Letter to Rudi

Hiya Rudi,
Life in NYC is just a little more exciting with the advent of the Occupy Wall Street movement. Things were dying out. Squats became legal and the illegal squats have been opening on the down low because real estate even in bad neighborhoods have become desired commodity. Nearly all the Tompkins Square Park rabble rousers have been spending more time sitting in Dr. Dave’s office because we are all old drunks and druggies and that sort of life wasn’t good to our aging bodies. But now, like the Phoenix, we old fogies are resurrected to fight the good fight again because of the Occupy Wall Street kids!
Me? Well, I feel sort of jaded and skeptical as to the direction this movement is going to and what is it that supposed to come out of it.
Zuccotti Park was a wonderful thing for a few weeks until the freeloaders and thieves came to stay in the park and start taking everything they could get their hands on. Nobody seems to know how to address crime. Nobody wants to police anybody and I can understand that but the reality is that there are criminals and they should not be able to prey on others. This sort of conflict ruined Tompkins Square Park and the Lower East Side Park. The criminals knew how to play people against each other and because nobody would take a stance against the assholes, everybody caved and everybody lost as a result of things.
Do I have answers to the situation? Of course I do but I’m not politically correct. Take a stick and chase the bastards away. If they come and help clean, cook and be respectful, I won’t have a problem with their drugging and drinking if they keep it under wraps but once I’m or others are affected by their behavior adversely, then, they need to go. It’s a simple as that. I don’t want to hear, “I’m black and you’re oppressing me” or other likeminded bullshit games played by bullshit game players.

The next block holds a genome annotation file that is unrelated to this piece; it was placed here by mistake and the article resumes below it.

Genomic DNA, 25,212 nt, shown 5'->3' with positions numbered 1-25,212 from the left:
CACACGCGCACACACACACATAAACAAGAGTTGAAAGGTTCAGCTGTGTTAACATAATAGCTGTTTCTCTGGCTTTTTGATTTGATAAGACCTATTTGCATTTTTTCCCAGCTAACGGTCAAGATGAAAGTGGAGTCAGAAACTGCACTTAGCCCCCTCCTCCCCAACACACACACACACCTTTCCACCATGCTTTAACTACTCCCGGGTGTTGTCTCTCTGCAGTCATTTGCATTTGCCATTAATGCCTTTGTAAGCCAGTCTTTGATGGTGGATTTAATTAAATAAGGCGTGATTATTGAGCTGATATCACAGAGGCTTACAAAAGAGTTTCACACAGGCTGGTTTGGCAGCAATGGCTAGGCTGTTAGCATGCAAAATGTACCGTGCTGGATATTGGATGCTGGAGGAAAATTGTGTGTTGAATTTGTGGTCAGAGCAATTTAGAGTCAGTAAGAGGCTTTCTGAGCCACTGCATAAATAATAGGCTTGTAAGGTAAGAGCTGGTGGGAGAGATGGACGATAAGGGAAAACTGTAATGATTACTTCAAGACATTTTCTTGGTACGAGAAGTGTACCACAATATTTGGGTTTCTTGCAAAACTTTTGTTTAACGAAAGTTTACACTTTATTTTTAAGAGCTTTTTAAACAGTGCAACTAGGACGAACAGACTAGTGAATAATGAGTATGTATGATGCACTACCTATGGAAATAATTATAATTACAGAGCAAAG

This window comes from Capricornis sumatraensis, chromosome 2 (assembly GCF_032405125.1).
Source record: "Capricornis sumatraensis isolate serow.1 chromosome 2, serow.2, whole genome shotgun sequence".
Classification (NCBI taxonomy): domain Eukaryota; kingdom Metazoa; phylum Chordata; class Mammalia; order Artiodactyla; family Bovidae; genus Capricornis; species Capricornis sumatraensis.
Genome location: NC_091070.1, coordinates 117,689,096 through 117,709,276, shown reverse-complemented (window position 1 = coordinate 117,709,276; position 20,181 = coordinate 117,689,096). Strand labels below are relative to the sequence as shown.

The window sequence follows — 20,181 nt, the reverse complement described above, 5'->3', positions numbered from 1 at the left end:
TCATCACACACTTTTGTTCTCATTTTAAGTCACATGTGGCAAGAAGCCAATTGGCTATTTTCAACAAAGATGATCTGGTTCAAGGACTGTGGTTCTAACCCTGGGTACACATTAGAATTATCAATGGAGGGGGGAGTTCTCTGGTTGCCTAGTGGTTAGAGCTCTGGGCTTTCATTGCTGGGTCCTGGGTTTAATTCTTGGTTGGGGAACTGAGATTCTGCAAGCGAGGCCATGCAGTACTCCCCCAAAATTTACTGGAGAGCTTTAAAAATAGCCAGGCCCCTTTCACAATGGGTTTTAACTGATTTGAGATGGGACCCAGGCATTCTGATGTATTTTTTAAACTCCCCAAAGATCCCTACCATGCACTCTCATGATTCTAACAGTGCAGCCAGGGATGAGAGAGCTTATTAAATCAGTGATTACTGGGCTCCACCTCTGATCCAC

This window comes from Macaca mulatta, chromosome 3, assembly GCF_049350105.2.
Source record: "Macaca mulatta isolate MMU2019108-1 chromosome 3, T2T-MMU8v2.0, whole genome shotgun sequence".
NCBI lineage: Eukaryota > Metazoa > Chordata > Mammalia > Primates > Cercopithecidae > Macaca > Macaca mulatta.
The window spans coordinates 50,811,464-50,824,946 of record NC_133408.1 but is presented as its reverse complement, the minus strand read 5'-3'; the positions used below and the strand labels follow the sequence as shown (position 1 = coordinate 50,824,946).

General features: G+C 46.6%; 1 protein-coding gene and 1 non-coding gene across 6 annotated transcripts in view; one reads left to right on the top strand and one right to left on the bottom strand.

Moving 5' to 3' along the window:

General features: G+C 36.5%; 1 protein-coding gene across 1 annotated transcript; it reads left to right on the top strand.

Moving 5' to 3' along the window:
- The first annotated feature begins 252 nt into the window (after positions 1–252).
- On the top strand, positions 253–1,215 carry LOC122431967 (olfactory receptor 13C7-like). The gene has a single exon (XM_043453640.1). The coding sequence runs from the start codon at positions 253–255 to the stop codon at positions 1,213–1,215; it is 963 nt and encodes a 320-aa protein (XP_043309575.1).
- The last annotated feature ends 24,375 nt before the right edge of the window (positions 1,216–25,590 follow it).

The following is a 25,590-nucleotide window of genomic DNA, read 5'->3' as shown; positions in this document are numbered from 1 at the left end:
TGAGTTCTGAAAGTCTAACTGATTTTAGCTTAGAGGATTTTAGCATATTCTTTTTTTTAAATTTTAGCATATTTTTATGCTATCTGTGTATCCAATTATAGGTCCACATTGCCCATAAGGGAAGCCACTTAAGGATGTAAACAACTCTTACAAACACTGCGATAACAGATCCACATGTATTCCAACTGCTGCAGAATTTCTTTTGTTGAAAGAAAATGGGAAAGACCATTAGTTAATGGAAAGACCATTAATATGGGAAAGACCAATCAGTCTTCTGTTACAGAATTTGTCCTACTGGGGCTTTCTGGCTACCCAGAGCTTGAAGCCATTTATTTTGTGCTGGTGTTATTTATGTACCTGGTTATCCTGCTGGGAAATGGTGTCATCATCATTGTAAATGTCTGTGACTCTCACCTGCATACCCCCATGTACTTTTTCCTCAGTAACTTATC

So, I have to wonder how I can contribute to anything besides singing once in awhile with Rev Billy and the choir. I hate going to meetings but I guess dialogue does account for things being put together. Not I guess, I know, I just hate meetings, sigh.
Anyway, the usual suspects from the L.E.S. are back and doing what we used to do best. I have to start rolling with this posse because I’d rather cause a ruckus than parade down the street singing Kumbaya. That’s just me. I’m not saying it’s the right thing to do, I’m just saying that’s the right thing for ME to do. Here’s the link to the latest shenanigans in town.

I’ll try to keep you up to date on stuff. Seth has been mad busy making all sorts of art projects for OWS and for the things going on in the L.E.S. Evidently, the cops are harassing places where known “anarchists” congregate at. So that means if you take yoga or get organic food shares at the Sixth Street Community Center, you are potentially a dangerous “anarchist” and you will be harassed by the police. The cops came there a few days ago with lies about people throwing things off the roof at people and other bullshit. They harassed everybody at the Center and amazingly enough, this incident did not make the media at all! Seth is going to do a comic strip for the local paper, The Villager. I think the cops are retaliating for the incident regarding the link I sent you. The cops are also none too happy that the Occupy Wall Street movement is still around and moving all over the city, occupying parks and occupying foreclosed homes and moving people in them. It’s a beautiful thing. There’s energy in the air, May first is going to be major magic, I can feel it. I don’t know all that is planned but I can’t wait to find out.